There are many sorts of visas available depending on the purpose of their visit to Mozambique. Diplomatic visas, tourist visas, business visas, work visas, visit visas, courtesy visas, official visas, resident visas, and student visas are the many sorts of visas.
According to the Mozambique Visa Policy, a person must get their visa via the Mozambique Embassy in their country or through an online application. The good news is that Mozambique has just implemented a Visa on Arrival system that is open to citizens of all nations. Nationalists who do not get their visa in any of the above methods may be denied entry into the nation entirely.
At the present, only 11 countries are exempt from requiring a visa to enter Mozambique. Angola, Namibia, Botswana, South Africa, Cabo Verde, Tanzania, Eswatini, Malawi, Mauritius, Zambia, and Zimbabwe are among them. Citizens of these countries may visit Mozambique and stay for up to three months.
Citizens of six nations must get a visa before entering the country. India, Pakistan, Bangladesh, Eritrea, Somalia, and Sri Lanka are among them. If they do not have a visa, they may get one upon arrival. They must provide documentation that they applied for a visa prior to their travel but did not get one in time.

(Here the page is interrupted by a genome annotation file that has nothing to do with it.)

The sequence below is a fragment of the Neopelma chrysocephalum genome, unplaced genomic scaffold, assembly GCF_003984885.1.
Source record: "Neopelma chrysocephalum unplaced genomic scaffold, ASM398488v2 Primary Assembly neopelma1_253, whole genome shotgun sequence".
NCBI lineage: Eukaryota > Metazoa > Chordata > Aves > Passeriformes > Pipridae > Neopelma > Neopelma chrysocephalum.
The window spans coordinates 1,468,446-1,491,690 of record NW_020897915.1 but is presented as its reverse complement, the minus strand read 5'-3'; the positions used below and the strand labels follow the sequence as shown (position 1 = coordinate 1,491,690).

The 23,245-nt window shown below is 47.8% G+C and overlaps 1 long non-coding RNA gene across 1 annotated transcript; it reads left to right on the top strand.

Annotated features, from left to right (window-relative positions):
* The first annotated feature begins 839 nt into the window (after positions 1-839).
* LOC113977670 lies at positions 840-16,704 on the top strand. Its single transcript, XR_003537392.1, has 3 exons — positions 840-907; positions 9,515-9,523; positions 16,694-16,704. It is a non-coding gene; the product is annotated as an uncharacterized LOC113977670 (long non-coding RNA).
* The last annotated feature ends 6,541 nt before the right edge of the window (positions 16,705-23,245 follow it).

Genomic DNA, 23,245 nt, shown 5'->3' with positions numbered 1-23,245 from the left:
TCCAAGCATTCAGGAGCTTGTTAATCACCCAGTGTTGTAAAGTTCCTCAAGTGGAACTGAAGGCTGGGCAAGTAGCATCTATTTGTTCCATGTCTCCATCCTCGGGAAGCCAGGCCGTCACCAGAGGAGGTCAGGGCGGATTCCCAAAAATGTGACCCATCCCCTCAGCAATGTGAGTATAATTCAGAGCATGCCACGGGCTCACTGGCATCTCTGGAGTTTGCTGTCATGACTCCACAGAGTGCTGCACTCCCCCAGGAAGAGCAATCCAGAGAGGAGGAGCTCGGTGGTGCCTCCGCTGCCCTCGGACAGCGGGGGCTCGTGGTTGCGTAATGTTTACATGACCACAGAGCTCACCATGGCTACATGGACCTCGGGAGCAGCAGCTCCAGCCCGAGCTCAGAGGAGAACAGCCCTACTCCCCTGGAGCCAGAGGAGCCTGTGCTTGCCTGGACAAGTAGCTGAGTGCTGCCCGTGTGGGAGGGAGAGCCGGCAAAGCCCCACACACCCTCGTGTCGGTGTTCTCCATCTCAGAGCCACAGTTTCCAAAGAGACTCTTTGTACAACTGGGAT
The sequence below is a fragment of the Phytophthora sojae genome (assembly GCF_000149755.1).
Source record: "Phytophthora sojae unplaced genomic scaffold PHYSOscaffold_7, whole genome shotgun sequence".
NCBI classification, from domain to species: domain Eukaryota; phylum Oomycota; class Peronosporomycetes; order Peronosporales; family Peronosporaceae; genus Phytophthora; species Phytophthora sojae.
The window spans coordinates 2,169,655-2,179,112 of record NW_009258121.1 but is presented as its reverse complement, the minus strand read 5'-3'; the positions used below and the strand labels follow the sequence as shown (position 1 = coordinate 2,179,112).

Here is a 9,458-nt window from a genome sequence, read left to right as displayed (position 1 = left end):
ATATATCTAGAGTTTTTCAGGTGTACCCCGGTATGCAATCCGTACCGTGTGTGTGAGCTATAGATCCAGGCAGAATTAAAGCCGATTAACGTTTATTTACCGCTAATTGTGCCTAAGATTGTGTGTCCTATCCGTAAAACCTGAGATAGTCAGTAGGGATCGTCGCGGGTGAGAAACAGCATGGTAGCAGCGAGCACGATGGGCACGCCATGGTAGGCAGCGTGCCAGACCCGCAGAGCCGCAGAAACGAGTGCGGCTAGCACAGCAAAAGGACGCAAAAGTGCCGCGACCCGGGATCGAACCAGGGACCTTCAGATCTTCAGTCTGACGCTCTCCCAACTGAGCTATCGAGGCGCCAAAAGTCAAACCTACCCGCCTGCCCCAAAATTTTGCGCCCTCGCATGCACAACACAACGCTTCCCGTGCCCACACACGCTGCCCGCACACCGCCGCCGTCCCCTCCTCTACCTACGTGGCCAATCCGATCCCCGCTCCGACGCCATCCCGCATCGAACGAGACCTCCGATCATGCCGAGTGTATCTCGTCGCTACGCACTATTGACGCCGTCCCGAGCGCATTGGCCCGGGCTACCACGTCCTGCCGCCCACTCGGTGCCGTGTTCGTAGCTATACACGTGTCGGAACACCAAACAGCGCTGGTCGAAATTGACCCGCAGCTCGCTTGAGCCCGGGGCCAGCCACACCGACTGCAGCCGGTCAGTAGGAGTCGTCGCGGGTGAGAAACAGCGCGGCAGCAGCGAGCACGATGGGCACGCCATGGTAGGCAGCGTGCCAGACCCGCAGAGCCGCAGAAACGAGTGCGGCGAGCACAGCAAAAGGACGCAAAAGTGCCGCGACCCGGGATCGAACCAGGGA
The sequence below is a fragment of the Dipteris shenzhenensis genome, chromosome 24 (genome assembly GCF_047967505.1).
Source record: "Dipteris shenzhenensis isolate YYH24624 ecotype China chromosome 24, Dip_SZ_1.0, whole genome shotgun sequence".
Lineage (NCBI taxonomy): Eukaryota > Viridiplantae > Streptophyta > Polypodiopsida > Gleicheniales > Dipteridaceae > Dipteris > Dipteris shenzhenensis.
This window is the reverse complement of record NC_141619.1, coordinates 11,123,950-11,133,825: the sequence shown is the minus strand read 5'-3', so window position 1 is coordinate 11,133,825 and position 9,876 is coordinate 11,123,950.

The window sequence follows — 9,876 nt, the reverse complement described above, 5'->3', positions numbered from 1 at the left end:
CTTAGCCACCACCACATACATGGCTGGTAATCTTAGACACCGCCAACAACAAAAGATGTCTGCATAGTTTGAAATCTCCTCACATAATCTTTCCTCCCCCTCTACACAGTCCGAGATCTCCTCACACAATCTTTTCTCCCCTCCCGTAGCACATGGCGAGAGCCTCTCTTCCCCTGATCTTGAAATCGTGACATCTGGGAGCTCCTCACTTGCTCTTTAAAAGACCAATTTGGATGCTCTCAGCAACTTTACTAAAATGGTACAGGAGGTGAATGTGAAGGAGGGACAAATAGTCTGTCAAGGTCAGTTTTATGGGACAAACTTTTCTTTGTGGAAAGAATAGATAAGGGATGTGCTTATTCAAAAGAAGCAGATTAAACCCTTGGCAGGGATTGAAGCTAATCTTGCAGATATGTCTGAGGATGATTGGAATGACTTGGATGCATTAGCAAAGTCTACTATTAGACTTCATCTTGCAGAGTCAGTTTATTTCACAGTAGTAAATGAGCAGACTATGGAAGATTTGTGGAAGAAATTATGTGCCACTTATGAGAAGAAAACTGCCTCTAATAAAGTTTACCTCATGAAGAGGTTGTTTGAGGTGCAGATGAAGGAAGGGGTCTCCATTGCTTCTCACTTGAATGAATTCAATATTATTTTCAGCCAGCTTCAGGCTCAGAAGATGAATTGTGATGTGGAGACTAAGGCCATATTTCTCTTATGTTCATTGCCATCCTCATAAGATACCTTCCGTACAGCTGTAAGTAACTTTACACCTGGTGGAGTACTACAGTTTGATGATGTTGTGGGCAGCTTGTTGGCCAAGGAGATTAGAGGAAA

Visitors visiting Mozambique for tourist or business must get a visa, which varies based on the country of origin. There are three ways for a person to get a visa. A visa for Mozambique may be acquired by completing an eVisa application form, applying for a visa at the Mozambique Embassy in their country, or obtaining a VOA, or Visa On Arrival.
Travelers with a tourist visa as well as a business visa for admission into Mozambique will be limited to a 30-day stay. Any of the passengers are not eligible for an extension. However, a tourist visa holder is permitted to enter the nation twice, whilst a business visa holder is only permitted to enter the country once. If for any reason the traveler fails to leave Mozambique after their legal duration of stay, a fine will be charged by the country every day till the traveler leaves the country. This restriction is enforced in accordance with the Mozambique Visa Policy.